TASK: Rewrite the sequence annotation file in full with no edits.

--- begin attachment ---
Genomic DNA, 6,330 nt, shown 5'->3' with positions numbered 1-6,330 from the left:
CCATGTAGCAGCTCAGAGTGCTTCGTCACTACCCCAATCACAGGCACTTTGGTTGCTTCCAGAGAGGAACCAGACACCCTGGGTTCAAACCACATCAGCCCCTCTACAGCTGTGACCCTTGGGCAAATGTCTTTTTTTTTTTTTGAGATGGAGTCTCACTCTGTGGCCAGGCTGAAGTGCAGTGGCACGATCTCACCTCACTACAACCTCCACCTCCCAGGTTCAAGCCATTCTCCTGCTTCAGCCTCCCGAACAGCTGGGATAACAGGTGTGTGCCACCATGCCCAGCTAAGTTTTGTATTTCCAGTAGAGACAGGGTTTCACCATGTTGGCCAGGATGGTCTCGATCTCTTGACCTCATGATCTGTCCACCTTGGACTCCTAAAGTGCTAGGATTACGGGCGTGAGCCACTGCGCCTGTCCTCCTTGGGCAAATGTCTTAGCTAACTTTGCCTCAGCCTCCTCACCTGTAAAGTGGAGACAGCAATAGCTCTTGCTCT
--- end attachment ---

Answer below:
Genomic DNA, 6,330 nt, shown 5'->3' with positions numbered 1-6,330 from the left:
CCATGTAGCAGCTCAGAGTGCTTCGTCACTACCCCAATCACAGGCACTTTGGTTGCTTCCAGAGAGGAACCAGACACCCTGGGTTCAAACCACATCAGCCCCTCTACAGCTGTGACCCTTGGGCAAATGTCTTTTTTTTTTTTTGAGATGGAGTCTCACTCTGTGGCCAGGCTGAAGTGCAGTGGCACGATCTCACCTCACTACAACCTCCACCTCCCAGGTTCAAGCCATTCTCCTGCTTCAGCCTCCCGAACAGCTGGGATAACAGGTGTGTGCCACCATGCCCAGCTAAGTTTTGTATTTCCAGTAGAGACAGGGTTTCACCATGTTGGCCAGGATGGTCTCGATCTCTTGACCTCATGATCTGTCCACCTTGGACTCCTAAAGTGCTAGGATTACGGGCGTGAGCCACTGCGCCTGTCCTCCTTGGGCAAATGTCTTAGCTAACTTTGCCTCAGCCTCCTCACCTGTAAAGTGGAGACAGCAATAGCTCTTGCTCT